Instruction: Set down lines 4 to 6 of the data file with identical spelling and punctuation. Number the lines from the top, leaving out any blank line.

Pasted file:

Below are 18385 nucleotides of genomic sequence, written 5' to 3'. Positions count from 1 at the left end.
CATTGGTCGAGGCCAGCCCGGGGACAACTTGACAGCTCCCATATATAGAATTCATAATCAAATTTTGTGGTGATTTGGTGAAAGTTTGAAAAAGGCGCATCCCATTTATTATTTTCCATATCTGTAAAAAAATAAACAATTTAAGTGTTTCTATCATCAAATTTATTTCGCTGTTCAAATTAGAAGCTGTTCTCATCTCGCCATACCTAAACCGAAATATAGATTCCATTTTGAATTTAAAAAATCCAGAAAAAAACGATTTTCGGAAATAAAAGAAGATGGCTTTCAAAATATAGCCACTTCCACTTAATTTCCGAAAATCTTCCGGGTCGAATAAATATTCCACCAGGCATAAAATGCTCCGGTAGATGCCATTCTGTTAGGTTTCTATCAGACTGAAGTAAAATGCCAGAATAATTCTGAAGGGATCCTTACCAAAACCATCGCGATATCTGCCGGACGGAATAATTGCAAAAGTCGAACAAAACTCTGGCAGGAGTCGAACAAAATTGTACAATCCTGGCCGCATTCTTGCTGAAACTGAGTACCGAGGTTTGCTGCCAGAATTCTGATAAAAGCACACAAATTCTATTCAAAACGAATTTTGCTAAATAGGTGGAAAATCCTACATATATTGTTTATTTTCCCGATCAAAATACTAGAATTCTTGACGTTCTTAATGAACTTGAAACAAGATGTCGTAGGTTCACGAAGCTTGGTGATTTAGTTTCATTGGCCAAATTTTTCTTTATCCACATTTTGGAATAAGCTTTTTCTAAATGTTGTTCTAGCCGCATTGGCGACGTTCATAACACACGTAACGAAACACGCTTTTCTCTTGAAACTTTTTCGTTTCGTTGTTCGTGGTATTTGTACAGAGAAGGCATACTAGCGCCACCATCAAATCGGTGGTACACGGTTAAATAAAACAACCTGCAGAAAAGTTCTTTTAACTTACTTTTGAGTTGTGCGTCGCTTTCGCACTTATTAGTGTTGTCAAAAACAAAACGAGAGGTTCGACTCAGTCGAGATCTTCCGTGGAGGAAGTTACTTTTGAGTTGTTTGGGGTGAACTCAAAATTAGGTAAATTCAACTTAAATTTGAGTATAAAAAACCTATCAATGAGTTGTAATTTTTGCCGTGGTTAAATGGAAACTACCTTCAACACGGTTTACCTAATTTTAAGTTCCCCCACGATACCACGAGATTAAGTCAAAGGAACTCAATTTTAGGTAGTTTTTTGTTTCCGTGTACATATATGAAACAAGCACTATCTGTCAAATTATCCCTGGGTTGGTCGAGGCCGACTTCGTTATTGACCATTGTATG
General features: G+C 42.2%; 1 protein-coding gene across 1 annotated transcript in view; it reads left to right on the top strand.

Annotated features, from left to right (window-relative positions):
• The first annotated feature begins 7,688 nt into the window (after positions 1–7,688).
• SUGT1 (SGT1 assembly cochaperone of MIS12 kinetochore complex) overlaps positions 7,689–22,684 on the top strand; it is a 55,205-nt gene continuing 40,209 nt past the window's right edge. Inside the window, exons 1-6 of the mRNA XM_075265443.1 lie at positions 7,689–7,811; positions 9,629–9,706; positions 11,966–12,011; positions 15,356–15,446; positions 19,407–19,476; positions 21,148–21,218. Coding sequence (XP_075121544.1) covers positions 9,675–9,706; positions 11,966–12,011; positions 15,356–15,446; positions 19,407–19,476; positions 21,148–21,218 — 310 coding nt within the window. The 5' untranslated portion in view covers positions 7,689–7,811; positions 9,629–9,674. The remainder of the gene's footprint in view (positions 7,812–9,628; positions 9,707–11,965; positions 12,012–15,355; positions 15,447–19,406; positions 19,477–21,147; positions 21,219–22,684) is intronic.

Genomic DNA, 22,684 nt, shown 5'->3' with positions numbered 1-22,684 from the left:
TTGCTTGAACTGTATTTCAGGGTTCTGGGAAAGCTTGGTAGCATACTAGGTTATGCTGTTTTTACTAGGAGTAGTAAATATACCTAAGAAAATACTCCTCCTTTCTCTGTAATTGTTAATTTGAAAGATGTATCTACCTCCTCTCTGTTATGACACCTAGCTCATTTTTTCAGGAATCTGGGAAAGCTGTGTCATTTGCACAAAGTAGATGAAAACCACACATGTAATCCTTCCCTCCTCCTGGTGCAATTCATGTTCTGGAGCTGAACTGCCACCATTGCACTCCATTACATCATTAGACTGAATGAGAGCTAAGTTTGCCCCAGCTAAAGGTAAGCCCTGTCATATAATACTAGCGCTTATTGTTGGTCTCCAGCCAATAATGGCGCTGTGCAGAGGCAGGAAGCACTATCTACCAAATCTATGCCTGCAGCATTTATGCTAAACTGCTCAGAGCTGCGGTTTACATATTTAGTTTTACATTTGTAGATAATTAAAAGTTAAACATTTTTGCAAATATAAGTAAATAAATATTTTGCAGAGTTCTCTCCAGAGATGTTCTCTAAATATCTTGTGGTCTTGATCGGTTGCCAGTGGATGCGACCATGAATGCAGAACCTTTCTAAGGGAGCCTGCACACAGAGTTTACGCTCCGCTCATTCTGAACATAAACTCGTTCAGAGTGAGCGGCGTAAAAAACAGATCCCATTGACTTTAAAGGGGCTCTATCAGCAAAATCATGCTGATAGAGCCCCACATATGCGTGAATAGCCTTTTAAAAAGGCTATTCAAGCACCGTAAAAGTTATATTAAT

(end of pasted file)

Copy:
Annotated features, from left to right (window-relative positions):
• The first annotated feature begins 7,688 nt into the window (after positions 1–7,688).
• SUGT1 (SGT1 assembly cochaperone of MIS12 kinetochore complex) overlaps positions 7,689–22,684 on the top strand; it is a 55,205-nt gene continuing 40,209 nt past the window's right edge. Inside the window, exons 1-6 of the mRNA XM_075265443.1 lie at positions 7,689–7,811; positions 9,629–9,706; positions 11,966–12,011; positions 15,356–15,446; positions 19,407–19,476; positions 21,148–21,218. Coding sequence (XP_075121544.1) covers positions 9,675–9,706; positions 11,966–12,011; positions 15,356–15,446; positions 19,407–19,476; positions 21,148–21,218 — 310 coding nt within the window. The 5' untranslated portion in view covers positions 7,689–7,811; positions 9,629–9,674. The remainder of the gene's footprint in view (positions 7,812–9,628; positions 9,707–11,965; positions 12,012–15,355; positions 15,447–19,406; positions 19,477–21,147; positions 21,219–22,684) is intronic.